A group of European leveraged loans that were completed earlier this year are trading below their issue price and weighing on the market after a surge in supply in the early summer helped investors to secure higher primary loan pricing from deals with stronger documentation.
Goldman Sachs named David Solomon its new chief executive officer effective October 1 after accelerating the departure of long time CEO Lloyd Blankfein. Solomon will grab Blankfein’s other title, chairman of the board, on January 1, 2019.
Former Barclays boss Bob Diamond said he considered fighting the Bank of England when it said he needed to resign in 2012, but opted not to because he had become “a lightning rod” for the bank’s troubles.
European banks and their regulators are locked into a high-stakes game of “who blinks first?” when it comes to possible consolidation within the banking sector, with each waiting for the other to make the first move in what many see as a long-overdue process.
Sales of non-performing loans by banks in Europe are surging, with another mega-deal from Spain’s Sabadell arriving last week, as pressure to continue cleaning balance sheets and strong private equity buying interest encourages deals.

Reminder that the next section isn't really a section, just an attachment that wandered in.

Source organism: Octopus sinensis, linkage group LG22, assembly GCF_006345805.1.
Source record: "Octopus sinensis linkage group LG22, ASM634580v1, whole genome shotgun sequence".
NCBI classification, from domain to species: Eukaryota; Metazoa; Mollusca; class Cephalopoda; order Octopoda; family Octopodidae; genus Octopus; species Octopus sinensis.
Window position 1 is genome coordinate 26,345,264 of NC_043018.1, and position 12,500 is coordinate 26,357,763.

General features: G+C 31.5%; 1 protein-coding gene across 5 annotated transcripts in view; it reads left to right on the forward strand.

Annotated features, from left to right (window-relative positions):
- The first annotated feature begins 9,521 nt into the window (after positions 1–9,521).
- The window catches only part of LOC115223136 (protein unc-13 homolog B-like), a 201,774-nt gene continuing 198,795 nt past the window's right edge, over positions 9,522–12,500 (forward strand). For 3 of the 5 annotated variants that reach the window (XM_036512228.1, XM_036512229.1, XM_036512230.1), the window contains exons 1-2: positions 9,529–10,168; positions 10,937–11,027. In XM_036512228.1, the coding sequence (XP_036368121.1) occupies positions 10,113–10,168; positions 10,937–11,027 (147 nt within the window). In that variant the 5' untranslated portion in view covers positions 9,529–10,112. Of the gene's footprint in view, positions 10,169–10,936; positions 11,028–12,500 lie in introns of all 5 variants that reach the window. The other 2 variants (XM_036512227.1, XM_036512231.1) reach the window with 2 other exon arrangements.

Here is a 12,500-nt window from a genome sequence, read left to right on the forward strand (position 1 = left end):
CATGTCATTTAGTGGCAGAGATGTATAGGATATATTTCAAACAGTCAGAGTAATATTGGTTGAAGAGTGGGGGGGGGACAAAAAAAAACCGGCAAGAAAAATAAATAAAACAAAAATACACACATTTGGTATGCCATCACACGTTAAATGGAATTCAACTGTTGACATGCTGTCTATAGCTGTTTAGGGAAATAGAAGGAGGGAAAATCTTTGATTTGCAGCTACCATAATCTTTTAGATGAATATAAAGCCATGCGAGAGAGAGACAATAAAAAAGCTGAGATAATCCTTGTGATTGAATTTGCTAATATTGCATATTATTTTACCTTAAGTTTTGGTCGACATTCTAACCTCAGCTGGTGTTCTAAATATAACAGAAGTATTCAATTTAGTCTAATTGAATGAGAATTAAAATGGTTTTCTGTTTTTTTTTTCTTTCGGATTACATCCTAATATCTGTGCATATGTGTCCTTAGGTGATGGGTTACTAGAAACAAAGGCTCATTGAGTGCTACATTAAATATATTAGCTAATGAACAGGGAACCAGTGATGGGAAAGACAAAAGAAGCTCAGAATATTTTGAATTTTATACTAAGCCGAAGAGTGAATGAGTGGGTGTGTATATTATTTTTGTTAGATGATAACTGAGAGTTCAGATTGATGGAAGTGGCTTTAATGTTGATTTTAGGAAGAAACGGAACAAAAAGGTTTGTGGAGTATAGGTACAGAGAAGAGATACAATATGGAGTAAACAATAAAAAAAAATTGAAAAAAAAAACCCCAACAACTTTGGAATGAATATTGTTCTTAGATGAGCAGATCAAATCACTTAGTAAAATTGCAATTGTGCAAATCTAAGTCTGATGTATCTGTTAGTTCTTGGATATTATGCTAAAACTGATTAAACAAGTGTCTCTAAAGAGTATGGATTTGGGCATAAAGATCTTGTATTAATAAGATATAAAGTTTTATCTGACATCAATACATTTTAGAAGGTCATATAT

A strong response to the HK$3.59bn (US$457m) Hong Kong IPO of Ascletis Pharma, the city’s first under new rules accommodating early-stage biotech companies, is setting a positive tone for at least nine other such deals this year.
Singapore’s Clifford Capital last week began marketing a groundbreaking securitisation of project finance loans, which aims to free up capital for banks and give institutional investors access to a new asset class.
The shock offshore default of China Energy and Reserve Chemicals Group could force one of the country’s biggest institutional investors to be more cautious towards its investments in offshore Chinese bonds.
Some asset managers have resorted to a new trick to win concessions in Asia’s ailing US dollar bond market: holding new issues to ransom.